A point-of-sale (POS) system is a computerized replacement for a cash register. Much more complex than the cash registers of even just a few years ago, the POS system can include the ability to record and track customer orders, process credit and debit cards, connect to other systems in a network, and manage inventory.

Oracle Retail POS Suite

An important part of the in-store experience, for both the customer and the store associate, is the delivery of the retailer’s brand. Designed with the highest degree of flexibility on the market, Oracle Retail Point-of-Service provides retailers with a user interface that can be easily modified to reflect an individual brands look and feel. Oracle Retail Point-of-Service can be configured to present a retailers branding, from the colour schemes, icons and text of the global and local navigation buttons, to the orientation of the prompt, response and status regions, the use of images, logos and colour schemes in the work area, though the support of technology such as touch screen. This same flexibility allows overall solution to support multiple brands

Today I am going to share my experience that how I integrated the Oracle POS with a client’s outdated Legacy Balance System.

Legacy Balance System

It was the centralized system to calculate the data about sold items for a brand/store in a day. It was a file based system with XML format (Extensible Markup Language) as well as maintained physical directories for each store with a dedicated Store ID to consume the incoming/transformed files from middleware side.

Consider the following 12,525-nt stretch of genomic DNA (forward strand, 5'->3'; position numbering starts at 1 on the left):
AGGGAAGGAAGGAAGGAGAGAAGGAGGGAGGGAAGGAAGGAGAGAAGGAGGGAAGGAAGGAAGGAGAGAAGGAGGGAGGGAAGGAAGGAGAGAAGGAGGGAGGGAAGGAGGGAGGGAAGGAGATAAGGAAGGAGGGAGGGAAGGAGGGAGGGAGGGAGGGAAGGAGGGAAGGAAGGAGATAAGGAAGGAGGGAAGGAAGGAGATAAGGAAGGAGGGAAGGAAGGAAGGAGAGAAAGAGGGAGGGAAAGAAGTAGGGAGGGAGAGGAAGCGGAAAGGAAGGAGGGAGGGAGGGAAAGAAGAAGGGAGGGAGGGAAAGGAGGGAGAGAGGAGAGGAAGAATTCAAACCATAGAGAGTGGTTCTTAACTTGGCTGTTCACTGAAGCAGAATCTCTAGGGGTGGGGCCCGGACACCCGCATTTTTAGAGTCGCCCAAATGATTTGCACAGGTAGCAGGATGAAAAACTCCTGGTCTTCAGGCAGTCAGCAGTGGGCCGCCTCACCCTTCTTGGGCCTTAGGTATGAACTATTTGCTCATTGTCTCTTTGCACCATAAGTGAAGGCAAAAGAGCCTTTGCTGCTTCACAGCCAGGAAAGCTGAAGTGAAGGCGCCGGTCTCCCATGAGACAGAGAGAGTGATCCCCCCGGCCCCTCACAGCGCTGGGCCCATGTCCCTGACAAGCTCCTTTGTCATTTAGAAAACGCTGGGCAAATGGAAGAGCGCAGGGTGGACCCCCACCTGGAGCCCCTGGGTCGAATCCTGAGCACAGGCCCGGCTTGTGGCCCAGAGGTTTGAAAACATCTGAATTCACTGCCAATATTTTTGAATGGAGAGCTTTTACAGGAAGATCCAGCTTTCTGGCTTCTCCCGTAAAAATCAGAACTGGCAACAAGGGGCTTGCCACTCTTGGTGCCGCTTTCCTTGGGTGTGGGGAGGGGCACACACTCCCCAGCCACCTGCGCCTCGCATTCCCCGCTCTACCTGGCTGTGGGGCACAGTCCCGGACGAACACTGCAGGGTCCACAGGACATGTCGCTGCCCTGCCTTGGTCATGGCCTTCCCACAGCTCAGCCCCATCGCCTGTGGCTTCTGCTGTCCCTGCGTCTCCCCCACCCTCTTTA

In the solution, three Oracle products were leveraged.  I have listed below what was used to provide the solution for integration between Oracle POS and Legacy Balance System:

  • Oracle SOA Suite
  • Oracle Service Bus
  • Oracle Data Integrator

Let’s begin with the roles of the Oracle Products that were used to deliver the solution and then take a deeper dive to technical architecture.

Oracle Service Bus

This product was majorly used for pickup and delivery of files to third party/remote locations which we call FTP (File Transfer Protocol) in technical term. It was also used for data transformation and data merging of small size files using XQuery.